Young TV Anchor As Its Face, RSP Rise Takes Nepal By Surprise

Young TV Anchor As Its Face, RSP Rise Takes Nepal By Surprise

Nov. 23, 2022, 7:38 a.m.

Rabi Lamichhane is contesting election to the Parliament from the Rashtriya Swatantra Party (RSP) ticket and has already emerged as a national phenomenon that the people of Nepal believe may shape the country's politics and power, at least for now.

Rabi Lamichhane , a television anchor, who highlighted public issues and pushed the government to sit up and take notice, is now preparing for a larger national role.

Lamichhane is contesting election to the Parliament from the Rashtriya Swatantra Party (RSP) ticket and has already emerged as a national phenomenon that the people of Nepal believe may shape the country’s politics and power, at least for now. Not just him, other candidates from his party, all below 40, are establishing their presence, and in some places emerging as possible winners, as the counting progresses.

For the existing major parties, all led by the older generation in their 70s, the pressure seems to be growing two-folds — to pave way for the youth and to take responsibility for the likely decline in their credibility and outcome in the polls.

Gagan Thapa, General Secretary of the Nepali Congress, who won Kathmandu-4 seat on Tuesday, said he would challenge Prime Minister Sher Bahadur Deuba for the Congress Parliamentary Party leadership .While the RSP did not field any candidate against Thapa, it supported Sagar Dhakal , an Oxford scholar who fought as an Independent candidate against Deuba in his constituency in far west Nepal. “My victory today, and the trust people have bestowed on me, gives me enough legitimacy to aspire for the top post,” Thapa said.

Another General Secretary Bishwa Mohan Sharma, who is also ahead in the race said he will stand by Thapa — indicating the lack of trust on Deuba and possible fissures in the party.

Early trends also indicate that most stalwarts of the Communist Party of Nepal-Unified Marxist Leninist who are close to its chief K P Oli are trailing , making his continuation as party leader difficult. Ishwar Pokharel, Bishnu Poudel, Subhash Nembang ,Agni Kharel — all key advisers and ministers when Oli was heading the government — are trailing. “Oli has to take responsibility for all these reverses,” one of the leaders said.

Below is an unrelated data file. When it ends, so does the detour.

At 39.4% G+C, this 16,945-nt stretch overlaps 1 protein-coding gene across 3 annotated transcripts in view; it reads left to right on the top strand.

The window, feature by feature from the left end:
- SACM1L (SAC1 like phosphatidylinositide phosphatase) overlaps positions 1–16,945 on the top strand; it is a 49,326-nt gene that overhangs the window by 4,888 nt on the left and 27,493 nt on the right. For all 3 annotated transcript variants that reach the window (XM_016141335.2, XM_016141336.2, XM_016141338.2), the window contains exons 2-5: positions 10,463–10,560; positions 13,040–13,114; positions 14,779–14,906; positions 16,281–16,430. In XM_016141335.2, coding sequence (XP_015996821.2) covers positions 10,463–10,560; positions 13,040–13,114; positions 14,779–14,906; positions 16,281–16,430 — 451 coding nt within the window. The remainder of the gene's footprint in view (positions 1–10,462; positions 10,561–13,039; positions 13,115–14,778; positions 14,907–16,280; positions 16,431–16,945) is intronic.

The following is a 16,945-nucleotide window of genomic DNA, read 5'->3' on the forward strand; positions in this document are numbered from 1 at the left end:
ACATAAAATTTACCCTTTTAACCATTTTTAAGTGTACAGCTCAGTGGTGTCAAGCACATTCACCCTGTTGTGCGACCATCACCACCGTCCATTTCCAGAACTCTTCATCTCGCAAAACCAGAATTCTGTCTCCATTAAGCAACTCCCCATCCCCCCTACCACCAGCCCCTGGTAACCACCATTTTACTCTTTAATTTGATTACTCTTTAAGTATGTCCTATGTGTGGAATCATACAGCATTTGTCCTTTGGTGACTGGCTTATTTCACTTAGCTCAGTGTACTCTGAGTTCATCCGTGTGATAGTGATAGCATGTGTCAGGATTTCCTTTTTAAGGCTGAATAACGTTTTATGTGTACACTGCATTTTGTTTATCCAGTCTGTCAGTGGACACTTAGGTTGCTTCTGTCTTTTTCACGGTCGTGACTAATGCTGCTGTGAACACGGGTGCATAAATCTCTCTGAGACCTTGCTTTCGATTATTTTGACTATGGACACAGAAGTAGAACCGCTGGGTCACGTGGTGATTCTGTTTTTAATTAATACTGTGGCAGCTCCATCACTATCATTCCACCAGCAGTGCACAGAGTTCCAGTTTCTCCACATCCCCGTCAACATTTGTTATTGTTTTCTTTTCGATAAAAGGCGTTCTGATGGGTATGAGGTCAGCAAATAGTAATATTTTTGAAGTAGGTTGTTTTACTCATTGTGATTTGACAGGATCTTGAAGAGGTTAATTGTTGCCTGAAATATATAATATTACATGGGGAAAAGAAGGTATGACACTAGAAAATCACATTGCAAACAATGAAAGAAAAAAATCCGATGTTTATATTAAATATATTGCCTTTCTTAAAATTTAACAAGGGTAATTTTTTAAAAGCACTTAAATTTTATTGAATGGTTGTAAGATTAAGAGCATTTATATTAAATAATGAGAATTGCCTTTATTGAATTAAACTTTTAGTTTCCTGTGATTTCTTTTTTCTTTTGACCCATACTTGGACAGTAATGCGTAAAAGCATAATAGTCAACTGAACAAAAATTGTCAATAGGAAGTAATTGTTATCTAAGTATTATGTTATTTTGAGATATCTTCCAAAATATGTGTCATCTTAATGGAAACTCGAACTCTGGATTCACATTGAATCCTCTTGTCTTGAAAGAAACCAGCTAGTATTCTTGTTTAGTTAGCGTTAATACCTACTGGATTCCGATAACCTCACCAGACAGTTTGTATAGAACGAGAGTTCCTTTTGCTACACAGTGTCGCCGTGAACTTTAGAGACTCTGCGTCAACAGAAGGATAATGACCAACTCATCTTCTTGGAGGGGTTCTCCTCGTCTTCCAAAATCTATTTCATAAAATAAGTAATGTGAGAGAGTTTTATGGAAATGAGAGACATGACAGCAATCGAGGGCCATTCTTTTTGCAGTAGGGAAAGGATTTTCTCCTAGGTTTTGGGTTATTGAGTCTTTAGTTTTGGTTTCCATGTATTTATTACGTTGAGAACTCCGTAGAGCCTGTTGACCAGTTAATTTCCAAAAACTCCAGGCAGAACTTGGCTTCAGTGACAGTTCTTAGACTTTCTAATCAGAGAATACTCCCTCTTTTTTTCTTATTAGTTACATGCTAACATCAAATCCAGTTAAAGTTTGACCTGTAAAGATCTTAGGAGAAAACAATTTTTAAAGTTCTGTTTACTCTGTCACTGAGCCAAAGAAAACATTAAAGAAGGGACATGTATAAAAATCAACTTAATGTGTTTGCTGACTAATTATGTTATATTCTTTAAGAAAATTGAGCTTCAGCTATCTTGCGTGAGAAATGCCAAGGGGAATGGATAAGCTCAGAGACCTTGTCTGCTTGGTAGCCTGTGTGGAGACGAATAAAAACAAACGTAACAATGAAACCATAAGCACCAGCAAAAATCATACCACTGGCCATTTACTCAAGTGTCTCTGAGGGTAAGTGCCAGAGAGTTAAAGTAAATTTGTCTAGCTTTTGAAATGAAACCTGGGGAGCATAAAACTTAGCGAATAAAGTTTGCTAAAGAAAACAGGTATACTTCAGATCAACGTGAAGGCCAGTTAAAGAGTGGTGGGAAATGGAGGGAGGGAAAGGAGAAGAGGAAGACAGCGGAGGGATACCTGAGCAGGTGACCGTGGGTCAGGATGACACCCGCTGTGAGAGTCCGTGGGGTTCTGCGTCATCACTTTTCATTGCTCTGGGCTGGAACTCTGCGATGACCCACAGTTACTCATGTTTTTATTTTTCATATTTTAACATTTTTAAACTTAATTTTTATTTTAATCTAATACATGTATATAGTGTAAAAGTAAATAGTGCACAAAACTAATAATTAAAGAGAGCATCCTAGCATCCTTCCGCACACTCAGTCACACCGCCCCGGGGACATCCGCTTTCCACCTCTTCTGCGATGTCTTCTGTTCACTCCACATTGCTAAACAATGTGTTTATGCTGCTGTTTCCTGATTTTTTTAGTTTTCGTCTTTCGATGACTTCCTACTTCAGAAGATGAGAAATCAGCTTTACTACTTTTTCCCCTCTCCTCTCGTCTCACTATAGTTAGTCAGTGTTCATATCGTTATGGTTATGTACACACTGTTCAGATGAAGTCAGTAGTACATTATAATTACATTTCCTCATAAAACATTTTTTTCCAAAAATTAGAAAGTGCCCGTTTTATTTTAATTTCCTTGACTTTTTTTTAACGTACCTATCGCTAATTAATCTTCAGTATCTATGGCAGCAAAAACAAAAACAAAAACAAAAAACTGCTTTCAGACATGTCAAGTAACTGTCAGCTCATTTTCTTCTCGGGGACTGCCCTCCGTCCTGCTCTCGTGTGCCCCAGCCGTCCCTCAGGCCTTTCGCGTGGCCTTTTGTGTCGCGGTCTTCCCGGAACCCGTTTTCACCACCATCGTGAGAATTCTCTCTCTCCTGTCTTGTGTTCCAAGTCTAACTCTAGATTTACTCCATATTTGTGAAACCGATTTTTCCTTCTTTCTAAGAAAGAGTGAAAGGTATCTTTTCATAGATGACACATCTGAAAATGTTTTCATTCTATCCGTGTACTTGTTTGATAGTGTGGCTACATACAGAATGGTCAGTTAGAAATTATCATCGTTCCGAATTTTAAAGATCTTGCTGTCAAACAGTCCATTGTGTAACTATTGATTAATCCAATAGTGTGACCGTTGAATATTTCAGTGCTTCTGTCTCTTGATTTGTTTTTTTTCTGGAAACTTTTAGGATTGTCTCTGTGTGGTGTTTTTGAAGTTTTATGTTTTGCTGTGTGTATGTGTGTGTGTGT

The Maoist Centre, a major partner in the Nepali Congress-led coalition, is another party that appears poised for a decline. Its chief Pushpa Kamal Dahal and other senior leaders are in the lead, but former speaker Onsari Gharti, former minister Pampha Bhusal and Manusi Yami, daughter of former PM Baburam Bhattarai, appear to lose.

The latest trend shows, while the NC is leading in about 42 of the165 constituencies, UML is ahead in 35.The Madhes Centric Samajbadi Janata Dal, the Lokshakti Party and United Communist , a splinter group of the UML, indicate a decline. The RSP and the pro-Monarchy Rashtriya Prajatantra Party (RPP), however, have established leads in 10 and seven seats, respectively. The remaining 110 seats allocated under the proportion representation system will be divided among parties based on how many votes each of them polls.

The RSP does not have a formal structure of the party yet, and its chief Lamichhane has a case pending before the Election Commission about his “nationality”— he had abandoned the US citizenship but allegedly did not carefully follow the process to reactivate his Nepali citizenship. In case of his disqualification on citizenship issue, RSP will be facing an unprecedented crisis and vacuum. The party has fielded candidates in 131 of the 165 candidates for the Parliamentary seats.

In a politically significant move, the RSP did not field any candidates for the provincial legislature, an indication that it is opposed to the federal structure or that it wants just the federal and local bodies as a two-tier devolution of power.

With all speculation and early trend in favour of a hung Parliament, and with the big three and Madhes-based parties demoralised, the two emerging forces—RSP and the RPP—may stand to gain the bargain for power.

Courtesy: The Indian Express

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